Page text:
Su Ba wrote:It looks like they could be Fuller Rose Beetles, but please don't take my word for that. I'm no insect expert by any stretch of the imagination. Maybe someone else may have a better idea.
duane hennon wrote:
does it have 7 layers or only 5?
your planting should be suitable to your site and tastes
I have found that trying to plant to closely doesn't work
here in cool and cloudy west pa
cloud cover is our canopy layer
I plant in beds with several layers (2-5, depending of what's growing)
but have wide pathways between them
to allow for sunlight and airflow
as cool and cloudy =damp = mold and slugs
volunteer ground covers are chopped and dropped
to maintain law and order
Su Ba wrote:Lori, two answers for you.......this applies to my own situation on my own homestead.
1- Does my food forest supply me with all my food? No. And I hope I never have to survive on just my food forest food. My forest is just one aspect of a quite varied homestead farm. By the way, my farm provides me with the means for 100% of our food. So yes, I do eat out of my food forest, but it's not the sole source of food.
Tropical soil leaches its nutrients when left to itself, so I'm always spreading mulches and compost to maintain fertility.
John Saltveit wrote:Hi Lori,
When I move trees, I carefully dig them up, and I only do it during our dormant rainy season (NOv-April). I don't have problems with them typically. I have moved a full grown orchard from one location to another.
Todd Parr wrote:I struggle with not planting too closely. When you start a food forest in a climate like I'm in, you have to keep things pretty far apart in order to keep canopies from touching when everything grows up. That means your food forest can look like a few trees planted in a pasture at first Otherwise, you can plant more closely, realizing you will have a lot of sacrificial trees later on. Already I have thing that are too close together. Now I'm trying to be much more conscious of my spacing, and I create guilds. I try to make sure that the canopies will not touch when the larger trees are full sized, and I fill in with things I can sacrifice later, which for me are things that I can seed or grow from cuttings from my existing trees. I have seaberry, which btw spreads like crazy, siberian pea shrub, and autumn olive, all of which are nitrogen fixers. They are easy to propagate from my own trees, so I don't feel as bad if I have to chop and drop them to clear some space. I also grow lots of comfrey so I plant it in all my guilds. If it gets shaded out later and can't survive, it isn't a loss because you get so much from it during it's life and it is super easy to propagate. When I design my guilds, I do them in a circle with the canopy tree in the middle, the bushes around that, the smaller things like comfrey around that, the herbs and pollinator plants around that. Other thing get stuck here and there where they fit. Because my guilds get shorter as they get farther from the middle, I will eventually connect the guilds and the smallest plants will be touching. This should leave plenty of room for light. It's important when you think of a food forest not to think of an actual forest with a closed canopy in temperate climates. The video Tyler posted explains it well, I just put this out as a little summary of the way I am approaching it.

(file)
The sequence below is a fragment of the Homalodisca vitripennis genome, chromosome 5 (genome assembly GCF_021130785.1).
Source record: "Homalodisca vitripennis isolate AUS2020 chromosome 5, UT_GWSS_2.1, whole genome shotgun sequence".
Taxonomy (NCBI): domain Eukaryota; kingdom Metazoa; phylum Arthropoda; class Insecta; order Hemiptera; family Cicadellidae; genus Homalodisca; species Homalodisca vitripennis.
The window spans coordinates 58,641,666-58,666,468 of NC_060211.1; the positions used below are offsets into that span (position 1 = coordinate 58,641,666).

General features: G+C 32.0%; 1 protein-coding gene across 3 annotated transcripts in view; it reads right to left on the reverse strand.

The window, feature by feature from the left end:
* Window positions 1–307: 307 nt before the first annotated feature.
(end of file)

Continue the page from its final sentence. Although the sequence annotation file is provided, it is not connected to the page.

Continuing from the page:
Su Ba wrote:I'm with you when it comes to confusion. The photos I've seen of food forests tend to show lots of sun bathed plants with lots of speckled shade on the ground ranging to full sunny spots. I'm assuming that these food forests are young and were started on cleared land.
In contrast, my own food forest has non-food trees that range 20' to 50' with lots of full shade beneath them. I started out with a real forest full of big trees. Thus my own food forest project had to deal with lots of shade from the very beginning.
I'm in the tropics and our sun doesn't penetrate the forest trees, except where there is a break in the trees or along the forest margins. As a result, I'm limited as to what such a forest can produce in the way of edibles.
Avocado. Grows tall and can compete with the other trees.